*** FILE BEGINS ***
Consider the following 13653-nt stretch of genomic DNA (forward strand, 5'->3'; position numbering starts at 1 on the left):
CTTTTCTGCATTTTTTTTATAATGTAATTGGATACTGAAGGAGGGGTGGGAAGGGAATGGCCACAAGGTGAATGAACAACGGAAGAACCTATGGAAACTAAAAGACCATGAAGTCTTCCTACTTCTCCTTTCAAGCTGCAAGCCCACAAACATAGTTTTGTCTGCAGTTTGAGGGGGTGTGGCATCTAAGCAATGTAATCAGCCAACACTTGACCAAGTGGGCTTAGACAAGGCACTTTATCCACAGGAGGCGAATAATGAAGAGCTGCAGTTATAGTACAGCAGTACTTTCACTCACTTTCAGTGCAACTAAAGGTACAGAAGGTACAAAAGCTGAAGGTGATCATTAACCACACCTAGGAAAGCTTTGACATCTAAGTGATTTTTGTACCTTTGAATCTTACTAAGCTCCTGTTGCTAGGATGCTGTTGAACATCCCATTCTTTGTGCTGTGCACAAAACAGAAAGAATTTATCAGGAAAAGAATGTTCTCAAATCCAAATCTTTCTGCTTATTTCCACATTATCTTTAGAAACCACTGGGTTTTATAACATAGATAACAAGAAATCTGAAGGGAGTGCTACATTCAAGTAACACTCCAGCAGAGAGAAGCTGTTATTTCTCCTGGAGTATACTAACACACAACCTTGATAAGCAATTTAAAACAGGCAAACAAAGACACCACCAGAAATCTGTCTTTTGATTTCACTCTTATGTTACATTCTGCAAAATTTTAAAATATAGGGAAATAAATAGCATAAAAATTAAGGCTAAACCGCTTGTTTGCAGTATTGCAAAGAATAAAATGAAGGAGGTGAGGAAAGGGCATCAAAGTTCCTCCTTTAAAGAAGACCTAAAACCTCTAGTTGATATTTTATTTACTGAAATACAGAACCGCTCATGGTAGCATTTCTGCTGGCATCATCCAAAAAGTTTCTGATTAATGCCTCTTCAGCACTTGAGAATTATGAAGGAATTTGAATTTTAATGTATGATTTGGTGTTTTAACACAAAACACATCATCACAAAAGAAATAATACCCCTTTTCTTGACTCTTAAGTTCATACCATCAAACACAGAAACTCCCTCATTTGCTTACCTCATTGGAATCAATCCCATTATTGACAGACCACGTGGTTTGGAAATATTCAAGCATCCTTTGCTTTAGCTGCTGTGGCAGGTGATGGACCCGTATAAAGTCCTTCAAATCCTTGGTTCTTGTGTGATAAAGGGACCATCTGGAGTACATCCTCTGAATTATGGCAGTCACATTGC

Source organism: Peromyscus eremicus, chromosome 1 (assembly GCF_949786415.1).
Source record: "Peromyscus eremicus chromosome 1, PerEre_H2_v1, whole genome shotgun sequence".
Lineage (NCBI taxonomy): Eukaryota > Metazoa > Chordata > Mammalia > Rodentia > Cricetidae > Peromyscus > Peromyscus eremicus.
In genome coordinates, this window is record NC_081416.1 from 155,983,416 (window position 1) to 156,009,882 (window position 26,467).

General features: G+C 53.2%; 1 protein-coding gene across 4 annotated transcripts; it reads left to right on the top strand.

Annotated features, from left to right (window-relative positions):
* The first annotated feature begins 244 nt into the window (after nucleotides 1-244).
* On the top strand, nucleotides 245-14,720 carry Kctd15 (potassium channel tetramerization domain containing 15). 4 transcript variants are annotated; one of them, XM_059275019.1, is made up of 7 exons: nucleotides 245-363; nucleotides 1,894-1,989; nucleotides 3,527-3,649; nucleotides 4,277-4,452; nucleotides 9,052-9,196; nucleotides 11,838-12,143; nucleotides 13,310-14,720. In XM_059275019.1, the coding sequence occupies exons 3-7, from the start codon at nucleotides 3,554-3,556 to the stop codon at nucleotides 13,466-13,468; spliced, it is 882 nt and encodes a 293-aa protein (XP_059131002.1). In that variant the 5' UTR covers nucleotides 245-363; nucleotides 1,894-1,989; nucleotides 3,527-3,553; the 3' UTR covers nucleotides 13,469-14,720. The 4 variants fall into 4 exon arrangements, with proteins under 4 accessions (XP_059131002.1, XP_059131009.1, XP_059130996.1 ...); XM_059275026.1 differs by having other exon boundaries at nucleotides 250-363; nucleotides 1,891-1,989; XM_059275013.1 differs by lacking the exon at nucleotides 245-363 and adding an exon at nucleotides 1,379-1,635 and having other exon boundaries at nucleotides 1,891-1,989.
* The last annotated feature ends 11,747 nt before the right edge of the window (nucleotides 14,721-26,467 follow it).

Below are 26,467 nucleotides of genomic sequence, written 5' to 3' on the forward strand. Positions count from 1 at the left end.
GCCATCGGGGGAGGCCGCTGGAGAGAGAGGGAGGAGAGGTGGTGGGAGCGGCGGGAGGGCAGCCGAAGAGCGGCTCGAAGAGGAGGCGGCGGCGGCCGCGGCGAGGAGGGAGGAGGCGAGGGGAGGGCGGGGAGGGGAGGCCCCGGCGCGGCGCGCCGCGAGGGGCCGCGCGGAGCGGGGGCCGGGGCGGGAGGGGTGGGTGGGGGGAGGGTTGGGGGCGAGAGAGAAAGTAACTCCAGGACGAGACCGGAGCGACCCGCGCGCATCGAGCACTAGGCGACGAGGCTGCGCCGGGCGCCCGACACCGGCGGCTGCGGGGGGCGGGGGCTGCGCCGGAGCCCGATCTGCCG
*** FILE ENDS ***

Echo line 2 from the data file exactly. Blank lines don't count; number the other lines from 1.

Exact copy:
CTTTTCTGCATTTTTTTTATAATGTAATTGGATACTGAAGGAGGGGTGGGAAGGGAATGGCCACAAGGTGAATGAACAACGGAAGAACCTATGGAAACTAAAAGACCATGAAGTCTTCCTACTTCTCCTTTCAAGCTGCAAGCCCACAAACATAGTTTTGTCTGCAGTTTGAGGGGGTGTGGCATCTAAGCAATGTAATCAGCCAACACTTGACCAAGTGGGCTTAGACAAGGCACTTTATCCACAGGAGGCGAATAATGAAGAGCTGCAGTTATAGTACAGCAGTACTTTCACTCACTTTCAGTGCAACTAAAGGTACAGAAGGTACAAAAGCTGAAGGTGATCATTAACCACACCTAGGAAAGCTTTGACATCTAAGTGATTTTTGTACCTTTGAATCTTACTAAGCTCCTGTTGCTAGGATGCTGTTGAACATCCCATTCTTTGTGCTGTGCACAAAACAGAAAGAATTTATCAGGAAAAGAATGTTCTCAAATCCAAATCTTTCTGCTTATTTCCACATTATCTTTAGAAACCACTGGGTTTTATAACATAGATAACAAGAAATCTGAAGGGAGTGCTACATTCAAGTAACACTCCAGCAGAGAGAAGCTGTTATTTCTCCTGGAGTATACTAACACACAACCTTGATAAGCAATTTAAAACAGGCAAACAAAGACACCACCAGAAATCTGTCTTTTGATTTCACTCTTATGTTACATTCTGCAAAATTTTAAAATATAGGGAAATAAATAGCATAAAAATTAAGGCTAAACCGCTTGTTTGCAGTATTGCAAAGAATAAAATGAAGGAGGTGAGGAAAGGGCATCAAAGTTCCTCCTTTAAAGAAGACCTAAAACCTCTAGTTGATATTTTATTTACTGAAATACAGAACCGCTCATGGTAGCATTTCTGCTGGCATCATCCAAAAAGTTTCTGATTAATGCCTCTTCAGCACTTGAGAATTATGAAGGAATTTGAATTTTAATGTATGATTTGGTGTTTTAACACAAAACACATCATCACAAAAGAAATAATACCCCTTTTCTTGACTCTTAAGTTCATACCATCAAACACAGAAACTCCCTCATTTGCTTACCTCATTGGAATCAATCCCATTATTGACAGACCACGTGGTTTGGAAATATTCAAGCATCCTTTGCTTTAGCTGCTGTGGCAGGTGATGGACCCGTATAAAGTCCTTCAAATCCTTGGTTCTTGTGTGATAAAGGGACCATCTGGAGTACATCCTCTGAATTATGGCAGTCACATTGC